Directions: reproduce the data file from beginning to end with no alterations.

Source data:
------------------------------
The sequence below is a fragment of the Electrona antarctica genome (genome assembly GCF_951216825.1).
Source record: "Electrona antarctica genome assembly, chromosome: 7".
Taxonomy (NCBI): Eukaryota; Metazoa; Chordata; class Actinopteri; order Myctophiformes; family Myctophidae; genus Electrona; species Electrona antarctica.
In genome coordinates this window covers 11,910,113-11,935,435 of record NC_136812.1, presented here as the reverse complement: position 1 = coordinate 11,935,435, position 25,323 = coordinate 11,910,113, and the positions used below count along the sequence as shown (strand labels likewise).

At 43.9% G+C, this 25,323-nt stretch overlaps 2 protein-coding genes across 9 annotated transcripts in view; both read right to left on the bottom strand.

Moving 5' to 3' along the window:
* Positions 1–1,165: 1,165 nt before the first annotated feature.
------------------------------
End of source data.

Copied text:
The sequence below is a fragment of the Electrona antarctica genome (genome assembly GCF_951216825.1).
Source record: "Electrona antarctica genome assembly, chromosome: 7".
Taxonomy (NCBI): Eukaryota; Metazoa; Chordata; class Actinopteri; order Myctophiformes; family Myctophidae; genus Electrona; species Electrona antarctica.
In genome coordinates this window covers 11,910,113-11,935,435 of record NC_136812.1, presented here as the reverse complement: position 1 = coordinate 11,935,435, position 25,323 = coordinate 11,910,113, and the positions used below count along the sequence as shown (strand labels likewise).

At 43.9% G+C, this 25,323-nt stretch overlaps 2 protein-coding genes across 9 annotated transcripts in view; both read right to left on the bottom strand.

Moving 5' to 3' along the window:
* Positions 1–1,165: 1,165 nt before the first annotated feature.